Ghost Recon Phantoms Review (PC)

Finally out of beta as Ghost Recon Online, Tom Clancy's Ghost Recon Phantoms is the online, 3rd-person multiplayer component from the Ghost Recon games, splintered off into its own free-to-play world. But don’t roll your eyes just yet as Ubisoft have done a fantastic job of creating a high quality online shooter with the kind of emphasis on tactics and team-work that you'd expect. If the player base can swell to improve matchmaking then Phantoms could be your tactical shooter of choice on the PC for years to come.

For the dozen or so hours I put into the game, Ghost Recon Phantoms was a tale of two design choices. The first, an excellent system of introducing players to the game in a closed environment for just the first five levels where every aspect of the game made playing it a joy. The second, the free to play model and matchmaking system breaking down as you progress from that early stage into the general game - a problem that may be rectified quickly if the player base increases. That concern alone shouldn't put you off the game - it's an excellent tactical shooter and even better if you aim to join a clan - but it's worth being aware of.

Wouldn't be a military shooter without some secret Russian base thingy

Before we get too critical let’s break down the different classes first. There’s just three to choose from but they each come with such distinct skills that I never felt Phantoms was lacking in that department.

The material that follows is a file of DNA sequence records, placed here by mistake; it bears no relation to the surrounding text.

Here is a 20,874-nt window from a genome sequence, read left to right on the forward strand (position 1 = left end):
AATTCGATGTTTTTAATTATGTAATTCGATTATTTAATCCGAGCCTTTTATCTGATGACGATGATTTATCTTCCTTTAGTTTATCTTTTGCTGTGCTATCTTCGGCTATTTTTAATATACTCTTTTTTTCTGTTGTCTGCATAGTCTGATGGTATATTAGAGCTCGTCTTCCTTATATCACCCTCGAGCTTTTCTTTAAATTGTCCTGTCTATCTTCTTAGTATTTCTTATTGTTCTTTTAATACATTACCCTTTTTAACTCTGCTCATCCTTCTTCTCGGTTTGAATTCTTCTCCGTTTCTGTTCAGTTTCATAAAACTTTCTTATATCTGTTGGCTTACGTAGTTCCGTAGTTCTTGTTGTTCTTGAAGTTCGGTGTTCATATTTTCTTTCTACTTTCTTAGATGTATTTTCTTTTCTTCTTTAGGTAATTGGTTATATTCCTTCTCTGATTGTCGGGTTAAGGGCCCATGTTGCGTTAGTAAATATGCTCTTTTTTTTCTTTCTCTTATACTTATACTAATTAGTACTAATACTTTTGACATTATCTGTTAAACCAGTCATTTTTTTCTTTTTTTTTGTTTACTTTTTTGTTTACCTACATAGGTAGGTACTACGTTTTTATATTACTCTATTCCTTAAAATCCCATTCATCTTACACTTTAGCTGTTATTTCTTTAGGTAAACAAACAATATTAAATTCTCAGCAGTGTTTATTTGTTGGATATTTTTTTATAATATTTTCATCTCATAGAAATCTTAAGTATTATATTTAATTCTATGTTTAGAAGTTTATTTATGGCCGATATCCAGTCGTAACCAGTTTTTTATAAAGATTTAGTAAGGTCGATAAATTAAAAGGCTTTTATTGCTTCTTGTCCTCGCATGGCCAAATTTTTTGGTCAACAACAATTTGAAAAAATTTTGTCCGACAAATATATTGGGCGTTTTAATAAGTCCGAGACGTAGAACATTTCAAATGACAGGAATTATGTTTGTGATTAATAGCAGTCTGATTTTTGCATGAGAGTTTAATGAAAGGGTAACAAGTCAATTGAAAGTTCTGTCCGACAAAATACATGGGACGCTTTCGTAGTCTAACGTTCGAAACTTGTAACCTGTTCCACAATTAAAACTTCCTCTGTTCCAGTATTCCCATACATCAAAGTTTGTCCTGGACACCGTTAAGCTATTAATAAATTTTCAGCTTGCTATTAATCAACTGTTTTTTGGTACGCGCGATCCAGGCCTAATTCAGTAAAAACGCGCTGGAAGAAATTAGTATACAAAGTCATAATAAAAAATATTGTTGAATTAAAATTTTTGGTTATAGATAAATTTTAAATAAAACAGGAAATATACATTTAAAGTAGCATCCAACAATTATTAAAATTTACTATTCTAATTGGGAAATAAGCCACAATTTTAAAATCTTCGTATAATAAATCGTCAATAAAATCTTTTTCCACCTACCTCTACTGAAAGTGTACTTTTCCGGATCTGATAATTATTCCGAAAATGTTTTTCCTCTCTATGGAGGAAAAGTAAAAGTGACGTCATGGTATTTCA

. First we have the Assault class with shotguns and assault rifles. As you might expect this is the class for going head to head with the enemy or laying down suppressing fire with the MGs. This is also reflected with the two skills you’re given.

The Blitz ability lets you run down the map at full pelt while holding a riot shield in front of you. Aside from looking a little ridiculous this skill can devastate any sucker unfortunate enough to be caught in the charge slamming them to the ground and leaving them incapacitated for a few seconds, giving you the option of ending the charge and wasting him or letting your teammates take care of it.

The ADS skill releases everyone's favourite anti-liberty device, a personal drone, to unleash hell onto a cover location. This isn’t just a proxy for unloading a clip into a wall to keep the enemy in check, it’s about blasting a cover area with so much heat that even well-protected soldiers can take damage. Excellent for combining with a flanking manoeuvre although if you're deploying this attack you can do little but stand about like a lemon until it's finished.

The Support class uses light machine guns and you’re granted the Blackout ability to knock out enemies players HUDs and technical systems. Sound dull? Well how about a 7-10 second force field that renders you impervious to damage but still able to fire on the enemy? Totally overpowered but also totally awesome when you need to defend against a coordinated push against a control point.

Recon is the most popular class that I’ve seen out there and it’s not hard to see why. The combination of SMGs and bolt-action rifles means this class can snipe dudes from afar and deal with close encounters too. The Scan ability visually reveals nearby enemies and if you feel like a touch of Predator action then the Cloak ability will be invaluable for getting behind enemy lines.

These skills are the cornerstone of what makes Phantoms different and interesting to play. The key to this design is how other players respond to these tools and how the free-to-play model integrates with it. Surprisingly, I found the player-base already filled with those willing to talk (either by voice or chat) and crucially, wanting to play that way. Linking up with your comrades and co-ordinating attack or defence has led to some of the best online multiplayer experiences I’ve had in a long time.

There's a pretty good mix of maps from streets to subways